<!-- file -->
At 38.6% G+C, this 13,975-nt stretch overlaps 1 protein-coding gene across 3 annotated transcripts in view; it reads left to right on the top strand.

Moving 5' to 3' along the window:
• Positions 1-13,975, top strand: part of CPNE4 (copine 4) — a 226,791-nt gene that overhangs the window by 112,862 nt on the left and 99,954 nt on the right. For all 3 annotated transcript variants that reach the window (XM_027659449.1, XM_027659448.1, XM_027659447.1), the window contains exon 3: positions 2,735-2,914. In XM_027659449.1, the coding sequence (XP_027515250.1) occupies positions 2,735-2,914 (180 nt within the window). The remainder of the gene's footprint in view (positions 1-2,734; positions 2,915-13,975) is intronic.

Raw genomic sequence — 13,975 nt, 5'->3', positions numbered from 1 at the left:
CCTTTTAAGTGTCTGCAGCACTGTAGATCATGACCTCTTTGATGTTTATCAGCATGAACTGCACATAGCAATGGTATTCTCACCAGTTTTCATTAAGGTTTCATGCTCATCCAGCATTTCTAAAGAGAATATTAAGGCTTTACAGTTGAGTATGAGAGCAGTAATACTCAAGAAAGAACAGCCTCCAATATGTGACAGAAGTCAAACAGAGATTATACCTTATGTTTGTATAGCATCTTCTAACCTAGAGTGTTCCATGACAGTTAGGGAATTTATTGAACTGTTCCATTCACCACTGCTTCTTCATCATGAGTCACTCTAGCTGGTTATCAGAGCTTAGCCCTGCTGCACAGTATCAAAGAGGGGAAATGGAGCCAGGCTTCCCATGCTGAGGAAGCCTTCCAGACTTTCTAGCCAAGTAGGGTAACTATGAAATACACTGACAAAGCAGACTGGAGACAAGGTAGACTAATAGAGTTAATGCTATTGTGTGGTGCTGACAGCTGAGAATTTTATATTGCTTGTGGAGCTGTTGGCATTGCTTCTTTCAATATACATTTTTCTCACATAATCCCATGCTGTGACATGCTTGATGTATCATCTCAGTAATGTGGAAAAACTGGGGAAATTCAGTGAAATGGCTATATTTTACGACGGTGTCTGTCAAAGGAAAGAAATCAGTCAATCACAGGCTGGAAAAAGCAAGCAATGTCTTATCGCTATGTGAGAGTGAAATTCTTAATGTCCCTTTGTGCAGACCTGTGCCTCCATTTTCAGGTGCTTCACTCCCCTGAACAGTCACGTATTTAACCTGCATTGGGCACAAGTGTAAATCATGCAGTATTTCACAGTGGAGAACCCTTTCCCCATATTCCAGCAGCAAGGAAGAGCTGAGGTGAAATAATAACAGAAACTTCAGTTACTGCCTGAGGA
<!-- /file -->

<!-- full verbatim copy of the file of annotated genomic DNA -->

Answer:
At 38.6% G+C, this 13,975-nt stretch overlaps 1 protein-coding gene across 3 annotated transcripts in view; it reads left to right on the top strand.

Moving 5' to 3' along the window:
• Positions 1-13,975, top strand: part of CPNE4 (copine 4) — a 226,791-nt gene that overhangs the window by 112,862 nt on the left and 99,954 nt on the right. For all 3 annotated transcript variants that reach the window (XM_027659449.1, XM_027659448.1, XM_027659447.1), the window contains exon 3: positions 2,735-2,914. In XM_027659449.1, the coding sequence (XP_027515250.1) occupies positions 2,735-2,914 (180 nt within the window). The remainder of the gene's footprint in view (positions 1-2,734; positions 2,915-13,975) is intronic.

Raw genomic sequence — 13,975 nt, 5'->3', positions numbered from 1 at the left:
CCTTTTAAGTGTCTGCAGCACTGTAGATCATGACCTCTTTGATGTTTATCAGCATGAACTGCACATAGCAATGGTATTCTCACCAGTTTTCATTAAGGTTTCATGCTCATCCAGCATTTCTAAAGAGAATATTAAGGCTTTACAGTTGAGTATGAGAGCAGTAATACTCAAGAAAGAACAGCCTCCAATATGTGACAGAAGTCAAACAGAGATTATACCTTATGTTTGTATAGCATCTTCTAACCTAGAGTGTTCCATGACAGTTAGGGAATTTATTGAACTGTTCCATTCACCACTGCTTCTTCATCATGAGTCACTCTAGCTGGTTATCAGAGCTTAGCCCTGCTGCACAGTATCAAAGAGGGGAAATGGAGCCAGGCTTCCCATGCTGAGGAAGCCTTCCAGACTTTCTAGCCAAGTAGGGTAACTATGAAATACACTGACAAAGCAGACTGGAGACAAGGTAGACTAATAGAGTTAATGCTATTGTGTGGTGCTGACAGCTGAGAATTTTATATTGCTTGTGGAGCTGTTGGCATTGCTTCTTTCAATATACATTTTTCTCACATAATCCCATGCTGTGACATGCTTGATGTATCATCTCAGTAATGTGGAAAAACTGGGGAAATTCAGTGAAATGGCTATATTTTACGACGGTGTCTGTCAAAGGAAAGAAATCAGTCAATCACAGGCTGGAAAAAGCAAGCAATGTCTTATCGCTATGTGAGAGTGAAATTCTTAATGTCCCTTTGTGCAGACCTGTGCCTCCATTTTCAGGTGCTTCACTCCCCTGAACAGTCACGTATTTAACCTGCATTGGGCACAAGTGTAAATCATGCAGTATTTCACAGTGGAGAACCCTTTCCCCATATTCCAGCAGCAAGGAAGAGCTGAGGTGAAATAATAACAGAAACTTCAGTTACTGCCTGAGGA